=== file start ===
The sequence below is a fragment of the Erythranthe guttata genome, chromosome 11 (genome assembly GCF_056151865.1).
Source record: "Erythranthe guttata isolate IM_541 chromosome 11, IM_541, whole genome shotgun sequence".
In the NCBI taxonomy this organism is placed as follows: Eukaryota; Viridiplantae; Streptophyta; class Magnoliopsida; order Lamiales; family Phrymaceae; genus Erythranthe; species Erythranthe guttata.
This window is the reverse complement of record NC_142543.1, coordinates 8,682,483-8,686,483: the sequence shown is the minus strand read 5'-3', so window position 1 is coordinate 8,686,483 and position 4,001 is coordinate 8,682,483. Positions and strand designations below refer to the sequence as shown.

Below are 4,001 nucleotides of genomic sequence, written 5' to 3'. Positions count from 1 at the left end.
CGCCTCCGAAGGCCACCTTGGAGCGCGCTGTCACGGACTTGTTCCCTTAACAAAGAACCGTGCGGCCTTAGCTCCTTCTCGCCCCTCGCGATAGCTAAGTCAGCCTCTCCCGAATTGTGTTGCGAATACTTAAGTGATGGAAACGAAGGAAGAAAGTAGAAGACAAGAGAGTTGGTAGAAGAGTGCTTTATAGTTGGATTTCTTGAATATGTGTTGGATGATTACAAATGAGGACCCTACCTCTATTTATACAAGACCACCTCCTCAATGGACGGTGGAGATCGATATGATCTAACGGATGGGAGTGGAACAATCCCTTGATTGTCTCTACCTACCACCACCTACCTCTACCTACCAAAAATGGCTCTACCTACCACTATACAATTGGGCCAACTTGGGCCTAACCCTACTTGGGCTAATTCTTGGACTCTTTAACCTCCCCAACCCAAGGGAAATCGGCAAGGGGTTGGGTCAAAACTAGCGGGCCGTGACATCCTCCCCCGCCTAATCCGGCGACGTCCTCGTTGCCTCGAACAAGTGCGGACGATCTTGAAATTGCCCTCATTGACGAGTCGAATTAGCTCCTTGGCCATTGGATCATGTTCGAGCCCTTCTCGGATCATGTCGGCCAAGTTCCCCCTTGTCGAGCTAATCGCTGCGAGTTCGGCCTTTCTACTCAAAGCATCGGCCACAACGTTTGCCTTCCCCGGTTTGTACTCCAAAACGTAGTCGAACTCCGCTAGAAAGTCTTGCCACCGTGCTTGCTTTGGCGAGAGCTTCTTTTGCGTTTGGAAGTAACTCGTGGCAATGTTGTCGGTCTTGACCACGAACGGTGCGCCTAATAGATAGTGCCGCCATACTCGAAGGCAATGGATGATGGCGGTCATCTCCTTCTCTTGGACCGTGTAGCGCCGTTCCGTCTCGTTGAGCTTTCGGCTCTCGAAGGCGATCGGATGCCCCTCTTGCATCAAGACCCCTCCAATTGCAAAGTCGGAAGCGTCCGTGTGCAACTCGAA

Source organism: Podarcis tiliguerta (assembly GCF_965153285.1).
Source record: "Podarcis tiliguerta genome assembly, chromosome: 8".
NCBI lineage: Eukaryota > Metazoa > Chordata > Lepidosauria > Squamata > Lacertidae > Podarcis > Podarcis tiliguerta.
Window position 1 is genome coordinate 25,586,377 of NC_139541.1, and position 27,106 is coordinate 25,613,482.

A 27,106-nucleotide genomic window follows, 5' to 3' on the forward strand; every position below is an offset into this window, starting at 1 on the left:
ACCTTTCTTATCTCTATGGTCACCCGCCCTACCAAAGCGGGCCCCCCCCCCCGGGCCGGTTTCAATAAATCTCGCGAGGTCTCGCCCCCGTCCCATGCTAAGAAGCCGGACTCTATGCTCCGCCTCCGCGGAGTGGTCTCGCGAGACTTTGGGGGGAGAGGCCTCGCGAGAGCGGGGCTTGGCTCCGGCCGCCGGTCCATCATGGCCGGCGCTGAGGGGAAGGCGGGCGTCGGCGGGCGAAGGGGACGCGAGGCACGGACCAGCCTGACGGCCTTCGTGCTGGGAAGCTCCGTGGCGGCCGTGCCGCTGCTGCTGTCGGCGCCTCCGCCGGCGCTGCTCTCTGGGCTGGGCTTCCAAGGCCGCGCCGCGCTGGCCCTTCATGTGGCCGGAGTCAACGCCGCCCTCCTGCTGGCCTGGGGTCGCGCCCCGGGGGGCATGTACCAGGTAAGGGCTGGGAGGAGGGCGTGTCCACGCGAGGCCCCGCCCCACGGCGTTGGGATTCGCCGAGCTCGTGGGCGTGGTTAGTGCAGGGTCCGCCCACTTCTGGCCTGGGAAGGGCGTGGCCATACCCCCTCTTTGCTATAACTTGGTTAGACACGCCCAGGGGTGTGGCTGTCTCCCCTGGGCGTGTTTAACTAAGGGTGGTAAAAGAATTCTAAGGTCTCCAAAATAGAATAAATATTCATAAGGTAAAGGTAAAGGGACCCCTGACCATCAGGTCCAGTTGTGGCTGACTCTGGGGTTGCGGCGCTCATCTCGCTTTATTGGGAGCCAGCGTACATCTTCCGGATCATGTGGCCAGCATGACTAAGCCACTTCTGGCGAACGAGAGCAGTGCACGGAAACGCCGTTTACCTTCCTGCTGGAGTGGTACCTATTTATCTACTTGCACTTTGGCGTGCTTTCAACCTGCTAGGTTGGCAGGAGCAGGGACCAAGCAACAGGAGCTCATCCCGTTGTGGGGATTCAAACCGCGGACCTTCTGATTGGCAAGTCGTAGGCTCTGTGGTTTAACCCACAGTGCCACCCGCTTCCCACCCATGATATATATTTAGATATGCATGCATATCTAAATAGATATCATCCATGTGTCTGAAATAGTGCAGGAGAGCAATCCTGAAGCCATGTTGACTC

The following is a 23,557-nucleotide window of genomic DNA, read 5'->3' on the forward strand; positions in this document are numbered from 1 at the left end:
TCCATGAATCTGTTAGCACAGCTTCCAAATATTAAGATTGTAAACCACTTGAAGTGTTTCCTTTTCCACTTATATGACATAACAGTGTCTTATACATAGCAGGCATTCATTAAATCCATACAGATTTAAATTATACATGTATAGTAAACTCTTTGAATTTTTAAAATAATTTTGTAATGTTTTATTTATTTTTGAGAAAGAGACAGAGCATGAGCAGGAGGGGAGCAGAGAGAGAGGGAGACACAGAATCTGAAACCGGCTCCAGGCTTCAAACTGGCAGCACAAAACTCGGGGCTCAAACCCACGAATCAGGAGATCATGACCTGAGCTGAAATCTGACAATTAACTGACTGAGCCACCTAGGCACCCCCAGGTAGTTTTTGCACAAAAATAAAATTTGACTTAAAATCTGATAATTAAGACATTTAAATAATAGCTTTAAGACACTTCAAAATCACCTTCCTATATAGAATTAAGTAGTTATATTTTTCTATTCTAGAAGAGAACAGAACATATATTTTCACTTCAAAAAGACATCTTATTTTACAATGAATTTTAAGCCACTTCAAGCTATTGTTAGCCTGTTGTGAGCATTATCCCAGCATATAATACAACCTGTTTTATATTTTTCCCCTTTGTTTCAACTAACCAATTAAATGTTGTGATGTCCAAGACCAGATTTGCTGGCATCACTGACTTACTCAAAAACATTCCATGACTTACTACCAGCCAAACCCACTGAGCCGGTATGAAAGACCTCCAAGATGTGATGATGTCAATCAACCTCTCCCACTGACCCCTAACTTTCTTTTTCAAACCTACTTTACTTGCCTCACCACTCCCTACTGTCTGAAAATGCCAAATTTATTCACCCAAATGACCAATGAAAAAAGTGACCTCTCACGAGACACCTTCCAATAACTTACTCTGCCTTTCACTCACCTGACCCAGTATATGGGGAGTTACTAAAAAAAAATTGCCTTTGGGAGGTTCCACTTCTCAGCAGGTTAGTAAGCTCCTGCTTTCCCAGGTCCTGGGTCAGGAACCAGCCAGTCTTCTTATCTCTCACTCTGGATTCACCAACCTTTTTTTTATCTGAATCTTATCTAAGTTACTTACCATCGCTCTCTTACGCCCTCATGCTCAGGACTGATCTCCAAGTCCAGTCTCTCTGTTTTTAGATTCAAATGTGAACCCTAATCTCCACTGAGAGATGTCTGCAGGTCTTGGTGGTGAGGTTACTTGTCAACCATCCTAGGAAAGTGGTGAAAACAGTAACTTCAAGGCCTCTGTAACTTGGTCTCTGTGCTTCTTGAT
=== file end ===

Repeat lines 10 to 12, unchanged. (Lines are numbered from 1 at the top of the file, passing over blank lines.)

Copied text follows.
Window position 1 is genome coordinate 25,586,377 of NC_139541.1, and position 27,106 is coordinate 25,613,482.

A 27,106-nucleotide genomic window follows, 5' to 3' on the forward strand; every position below is an offset into this window, starting at 1 on the left:
ACCTTTCTTATCTCTATGGTCACCCGCCCTACCAAAGCGGGCCCCCCCCCCCGGGCCGGTTTCAATAAATCTCGCGAGGTCTCGCCCCCGTCCCATGCTAAGAAGCCGGACTCTATGCTCCGCCTCCGCGGAGTGGTCTCGCGAGACTTTGGGGGGAGAGGCCTCGCGAGAGCGGGGCTTGGCTCCGGCCGCCGGTCCATCATGGCCGGCGCTGAGGGGAAGGCGGGCGTCGGCGGGCGAAGGGGACGCGAGGCACGGACCAGCCTGACGGCCTTCGTGCTGGGAAGCTCCGTGGCGGCCGTGCCGCTGCTGCTGTCGGCGCCTCCGCCGGCGCTGCTCTCTGGGCTGGGCTTCCAAGGCCGCGCCGCGCTGGCCCTTCATGTGGCCGGAGTCAACGCCGCCCTCCTGCTGGCCTGGGGTCGCGCCCCGGGGGGCATGTACCAGGTAAGGGCTGGGAGGAGGGCGTGTCCACGCGAGGCCCCGCCCCACGGCGTTGGGATTCGCCGAGCTCGTGGGCGTGGTTAGTGCAGGGTCCGCCCACTTCTGGCCTGGGAAGGGCGTGGCCATACCCCCTCTTTGCTATAACTTGGTTAGACACGCCCAGGGGTGTGGCTGTCTCCCCTGGGCGTGTTTAACTAAGGGTGGTAAAAGAATTCTAAGGTCTCCAAAATAGAATAAATATTCATAAGGTAAAGGTAAAGGGACCCCTGACCATCAGGTCCAGTTGTGGCTGACTCTGGGGTTGCGGCGCTCATCTCGCTTTATTGGGAGCCAGCGTACATCTTCCGGATCATGTGGCCAGCATGACTAAGCCACTTCTGGCGAACGAGAGCAGTGCACGGAAACGCCGTTTACCTTCCTGCTGGAGTGGTACCTATTTATCTACTTGCACTTTGGCGTGCTTTCAACCTGCTAGGTTGGCAGGAGCAGGGACCAAGCAACAGGAGCTCATCCCGTTGTGGGGATTCAAACCGCGGACCTTCTGATTGGCAAGTCGTAGGCTCTGTGGTTTAACCCACAGTGCCACCCGCTTCCCACCCATGATATATATTTAGATATGCATGCATATCTAAATAGATATCATCCATGTGTCTGAAATAGTGCAGGAGAGCAATCCTGAAGCCATGTTGACTC